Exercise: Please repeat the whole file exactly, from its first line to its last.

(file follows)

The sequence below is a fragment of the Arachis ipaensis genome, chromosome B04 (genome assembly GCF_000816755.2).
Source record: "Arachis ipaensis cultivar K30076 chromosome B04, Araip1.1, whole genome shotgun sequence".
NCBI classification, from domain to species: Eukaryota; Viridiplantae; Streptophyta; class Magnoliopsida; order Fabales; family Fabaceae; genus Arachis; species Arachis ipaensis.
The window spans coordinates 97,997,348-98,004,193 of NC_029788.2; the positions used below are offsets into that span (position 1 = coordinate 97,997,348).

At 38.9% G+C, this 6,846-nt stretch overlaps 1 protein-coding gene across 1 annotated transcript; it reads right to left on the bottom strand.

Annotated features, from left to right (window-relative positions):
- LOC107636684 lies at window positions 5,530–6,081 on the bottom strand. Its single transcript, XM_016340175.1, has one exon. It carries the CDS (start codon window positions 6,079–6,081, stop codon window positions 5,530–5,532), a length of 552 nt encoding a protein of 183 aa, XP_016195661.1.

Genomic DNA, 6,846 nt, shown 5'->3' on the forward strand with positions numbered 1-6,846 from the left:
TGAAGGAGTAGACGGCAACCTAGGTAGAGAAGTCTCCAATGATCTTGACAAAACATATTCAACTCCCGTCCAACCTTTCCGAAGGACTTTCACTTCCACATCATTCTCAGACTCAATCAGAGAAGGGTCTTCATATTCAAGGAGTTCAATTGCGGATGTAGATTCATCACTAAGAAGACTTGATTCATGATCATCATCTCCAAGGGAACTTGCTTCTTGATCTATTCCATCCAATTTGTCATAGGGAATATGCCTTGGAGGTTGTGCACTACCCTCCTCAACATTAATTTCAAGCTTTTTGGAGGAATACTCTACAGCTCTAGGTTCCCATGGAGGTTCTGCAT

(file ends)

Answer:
The sequence below is a fragment of the Arachis ipaensis genome, chromosome B04 (genome assembly GCF_000816755.2).
Source record: "Arachis ipaensis cultivar K30076 chromosome B04, Araip1.1, whole genome shotgun sequence".
NCBI classification, from domain to species: Eukaryota; Viridiplantae; Streptophyta; class Magnoliopsida; order Fabales; family Fabaceae; genus Arachis; species Arachis ipaensis.
The window spans coordinates 97,997,348-98,004,193 of NC_029788.2; the positions used below are offsets into that span (position 1 = coordinate 97,997,348).

At 38.9% G+C, this 6,846-nt stretch overlaps 1 protein-coding gene across 1 annotated transcript; it reads right to left on the bottom strand.

Annotated features, from left to right (window-relative positions):
- LOC107636684 lies at window positions 5,530–6,081 on the bottom strand. Its single transcript, XM_016340175.1, has one exon. It carries the CDS (start codon window positions 6,079–6,081, stop codon window positions 5,530–5,532), a length of 552 nt encoding a protein of 183 aa, XP_016195661.1.

Genomic DNA, 6,846 nt, shown 5'->3' on the forward strand with positions numbered 1-6,846 from the left:
TGAAGGAGTAGACGGCAACCTAGGTAGAGAAGTCTCCAATGATCTTGACAAAACATATTCAACTCCCGTCCAACCTTTCCGAAGGACTTTCACTTCCACATCATTCTCAGACTCAATCAGAGAAGGGTCTTCATATTCAAGGAGTTCAATTGCGGATGTAGATTCATCACTAAGAAGACTTGATTCATGATCATCATCTCCAAGGGAACTTGCTTCTTGATCTATTCCATCCAATTTGTCATAGGGAATATGCCTTGGAGGTTGTGCACTACCCTCCTCAACATTAATTTCAAGCTTTTTGGAGGAATACTCTACAGCTCTAGGTTCCCATGGAGGTTCTGCAT